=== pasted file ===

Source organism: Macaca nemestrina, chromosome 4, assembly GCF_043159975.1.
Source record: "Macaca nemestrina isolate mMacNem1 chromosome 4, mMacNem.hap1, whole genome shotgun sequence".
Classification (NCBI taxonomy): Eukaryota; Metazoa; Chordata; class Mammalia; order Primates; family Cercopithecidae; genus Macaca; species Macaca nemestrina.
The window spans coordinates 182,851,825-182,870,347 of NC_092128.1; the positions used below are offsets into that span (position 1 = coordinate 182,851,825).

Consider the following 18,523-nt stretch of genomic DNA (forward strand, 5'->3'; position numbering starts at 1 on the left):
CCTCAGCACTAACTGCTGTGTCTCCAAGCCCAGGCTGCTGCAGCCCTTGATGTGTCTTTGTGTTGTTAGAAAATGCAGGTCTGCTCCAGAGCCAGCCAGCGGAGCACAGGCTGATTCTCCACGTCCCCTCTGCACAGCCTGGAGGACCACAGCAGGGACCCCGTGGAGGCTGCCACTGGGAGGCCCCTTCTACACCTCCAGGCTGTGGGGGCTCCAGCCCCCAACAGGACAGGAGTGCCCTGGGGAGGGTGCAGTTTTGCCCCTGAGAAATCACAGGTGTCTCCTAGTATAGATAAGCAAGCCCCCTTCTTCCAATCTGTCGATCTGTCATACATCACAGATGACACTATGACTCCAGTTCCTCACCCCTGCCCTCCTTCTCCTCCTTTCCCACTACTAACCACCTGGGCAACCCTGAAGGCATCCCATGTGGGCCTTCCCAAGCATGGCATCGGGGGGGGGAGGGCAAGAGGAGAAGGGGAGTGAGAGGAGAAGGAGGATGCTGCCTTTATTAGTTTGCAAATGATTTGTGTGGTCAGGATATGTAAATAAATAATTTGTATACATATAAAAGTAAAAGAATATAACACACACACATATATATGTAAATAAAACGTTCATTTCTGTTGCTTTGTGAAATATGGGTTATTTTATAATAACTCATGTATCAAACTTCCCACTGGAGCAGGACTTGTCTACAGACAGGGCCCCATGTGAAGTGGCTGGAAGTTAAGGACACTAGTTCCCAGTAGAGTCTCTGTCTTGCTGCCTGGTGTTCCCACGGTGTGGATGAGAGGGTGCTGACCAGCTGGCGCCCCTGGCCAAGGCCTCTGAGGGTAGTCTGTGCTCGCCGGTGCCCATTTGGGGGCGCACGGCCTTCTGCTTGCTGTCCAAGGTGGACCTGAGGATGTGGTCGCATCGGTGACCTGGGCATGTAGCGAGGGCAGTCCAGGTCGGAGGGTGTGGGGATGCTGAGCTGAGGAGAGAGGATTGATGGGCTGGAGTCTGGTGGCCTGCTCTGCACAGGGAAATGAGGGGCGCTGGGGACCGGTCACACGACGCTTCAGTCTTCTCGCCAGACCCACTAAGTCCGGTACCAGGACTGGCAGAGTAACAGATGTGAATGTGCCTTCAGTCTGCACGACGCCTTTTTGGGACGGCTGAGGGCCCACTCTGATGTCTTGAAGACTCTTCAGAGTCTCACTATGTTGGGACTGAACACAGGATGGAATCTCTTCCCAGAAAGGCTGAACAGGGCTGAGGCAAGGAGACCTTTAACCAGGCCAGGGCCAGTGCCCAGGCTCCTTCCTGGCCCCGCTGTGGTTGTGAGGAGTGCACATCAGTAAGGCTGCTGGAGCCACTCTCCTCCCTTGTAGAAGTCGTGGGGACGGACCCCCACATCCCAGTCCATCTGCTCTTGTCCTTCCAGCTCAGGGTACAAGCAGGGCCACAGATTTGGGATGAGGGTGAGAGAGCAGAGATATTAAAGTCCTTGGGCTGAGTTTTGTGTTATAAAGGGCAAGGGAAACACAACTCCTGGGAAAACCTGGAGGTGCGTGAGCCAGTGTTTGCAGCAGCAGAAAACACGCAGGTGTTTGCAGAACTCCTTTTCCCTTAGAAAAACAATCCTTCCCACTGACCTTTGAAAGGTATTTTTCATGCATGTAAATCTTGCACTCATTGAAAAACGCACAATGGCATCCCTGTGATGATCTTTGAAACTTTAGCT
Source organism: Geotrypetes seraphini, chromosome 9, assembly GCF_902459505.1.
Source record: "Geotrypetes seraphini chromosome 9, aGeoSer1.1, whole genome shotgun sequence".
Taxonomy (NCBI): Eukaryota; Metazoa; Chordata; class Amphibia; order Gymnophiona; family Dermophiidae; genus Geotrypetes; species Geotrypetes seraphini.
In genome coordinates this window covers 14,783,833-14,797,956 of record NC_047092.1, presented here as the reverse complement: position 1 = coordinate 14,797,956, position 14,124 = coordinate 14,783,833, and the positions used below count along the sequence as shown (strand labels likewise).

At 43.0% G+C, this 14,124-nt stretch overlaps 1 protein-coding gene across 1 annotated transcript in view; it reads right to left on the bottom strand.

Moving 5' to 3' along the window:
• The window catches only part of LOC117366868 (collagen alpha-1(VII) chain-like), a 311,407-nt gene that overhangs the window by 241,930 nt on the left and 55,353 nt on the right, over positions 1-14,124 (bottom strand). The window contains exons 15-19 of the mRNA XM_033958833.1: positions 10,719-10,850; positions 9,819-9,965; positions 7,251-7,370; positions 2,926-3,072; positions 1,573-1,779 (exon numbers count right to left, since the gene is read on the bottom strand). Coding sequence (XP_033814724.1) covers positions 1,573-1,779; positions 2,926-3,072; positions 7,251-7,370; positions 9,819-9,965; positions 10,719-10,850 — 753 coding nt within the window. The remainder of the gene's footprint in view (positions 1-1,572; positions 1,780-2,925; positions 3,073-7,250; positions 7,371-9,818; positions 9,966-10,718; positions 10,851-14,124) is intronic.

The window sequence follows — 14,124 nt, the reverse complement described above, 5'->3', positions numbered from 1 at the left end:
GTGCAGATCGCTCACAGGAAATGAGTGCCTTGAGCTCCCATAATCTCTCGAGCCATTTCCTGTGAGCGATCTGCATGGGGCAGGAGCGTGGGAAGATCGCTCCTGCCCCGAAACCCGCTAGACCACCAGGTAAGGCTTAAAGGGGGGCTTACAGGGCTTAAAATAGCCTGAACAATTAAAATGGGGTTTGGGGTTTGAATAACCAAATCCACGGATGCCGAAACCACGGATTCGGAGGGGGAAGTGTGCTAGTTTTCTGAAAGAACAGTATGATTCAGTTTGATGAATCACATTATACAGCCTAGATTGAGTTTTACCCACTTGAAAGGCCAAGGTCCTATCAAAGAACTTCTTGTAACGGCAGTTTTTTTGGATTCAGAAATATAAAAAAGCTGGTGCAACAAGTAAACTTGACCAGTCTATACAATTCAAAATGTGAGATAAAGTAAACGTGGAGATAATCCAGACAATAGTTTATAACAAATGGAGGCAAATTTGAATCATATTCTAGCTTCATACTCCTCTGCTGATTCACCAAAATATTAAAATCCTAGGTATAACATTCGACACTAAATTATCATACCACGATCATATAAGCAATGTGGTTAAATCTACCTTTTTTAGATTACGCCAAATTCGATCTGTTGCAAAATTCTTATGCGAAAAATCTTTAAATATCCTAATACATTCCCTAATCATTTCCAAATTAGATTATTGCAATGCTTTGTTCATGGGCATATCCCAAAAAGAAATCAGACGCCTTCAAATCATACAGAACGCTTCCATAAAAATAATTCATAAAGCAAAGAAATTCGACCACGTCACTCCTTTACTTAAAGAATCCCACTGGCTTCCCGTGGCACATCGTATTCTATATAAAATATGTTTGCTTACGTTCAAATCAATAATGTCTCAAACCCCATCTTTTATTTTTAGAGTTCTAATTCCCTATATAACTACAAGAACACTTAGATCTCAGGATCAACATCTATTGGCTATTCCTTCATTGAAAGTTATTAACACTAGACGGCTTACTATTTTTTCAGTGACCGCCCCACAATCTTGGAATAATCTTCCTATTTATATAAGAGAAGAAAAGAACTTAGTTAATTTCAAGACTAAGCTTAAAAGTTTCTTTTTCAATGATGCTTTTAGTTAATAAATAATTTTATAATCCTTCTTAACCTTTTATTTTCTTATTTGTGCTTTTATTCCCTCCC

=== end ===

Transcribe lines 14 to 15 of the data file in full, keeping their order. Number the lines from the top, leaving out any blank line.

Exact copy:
The window sequence follows — 14,124 nt, the reverse complement described above, 5'->3', positions numbered from 1 at the left end:
GTGCAGATCGCTCACAGGAAATGAGTGCCTTGAGCTCCCATAATCTCTCGAGCCATTTCCTGTGAGCGATCTGCATGGGGCAGGAGCGTGGGAAGATCGCTCCTGCCCCGAAACCCGCTAGACCACCAGGTAAGGCTTAAAGGGGGGCTTACAGGGCTTAAAATAGCCTGAACAATTAAAATGGGGTTTGGGGTTTGAATAACCAAATCCACGGATGCCGAAACCACGGATTCGGAGGGGGAAGTGTGCTAGTTTTCTGAAAGAACAGTATGATTCAGTTTGATGAATCACATTATACAGCCTAGATTGAGTTTTACCCACTTGAAAGGCCAAGGTCCTATCAAAGAACTTCTTGTAACGGCAGTTTTTTTGGATTCAGAAATATAAAAAAGCTGGTGCAACAAGTAAACTTGACCAGTCTATACAATTCAAAATGTGAGATAAAGTAAACGTGGAGATAATCCAGACAATAGTTTATAACAAATGGAGGCAAATTTGAATCATATTCTAGCTTCATACTCCTCTGCTGATTCACCAAAATATTAAAATCCTAGGTATAACATTCGACACTAAATTATCATACCACGATCATATAAGCAATGTGGTTAAATCTACCTTTTTTAGATTACGCCAAATTCGATCTGTTGCAAAATTCTTATGCGAAAAATCTTTAAATATCCTAATACATTCCCTAATCATTTCCAAATTAGATTATTGCAATGCTTTGTTCATGGGCATATCCCAAAAAGAAATCAGACGCCTTCAAATCATACAGAACGCTTCCATAAAAATAATTCATAAAGCAAAGAAATTCGACCACGTCACTCCTTTACTTAAAGAATCCCACTGGCTTCCCGTGGCACATCGTATTCTATATAAAATATGTTTGCTTACGTTCAAATCAATAATGTCTCAAACCCCATCTTTTATTTTTAGAGTTCTAATTCCCTATATAACTACAAGAACACTTAGATCTCAGGATCAACATCTATTGGCTATTCCTTCATTGAAAGTTATTAACACTAGACGGCTTACTATTTTTTCAGTGACCGCCCCACAATCTTGGAATAATCTTCCTATTTATATAAGAGAAGAAAAGAACTTAGTTAATTTCAAGACTAAGCTTAAAAGTTTCTTTTTCAATGATGCTTTTAGTTAATAAATAATTTTATAATCCTTCTTAACCTTTTATTTTCTTATTTGTGCTTTTATTCCCTCCC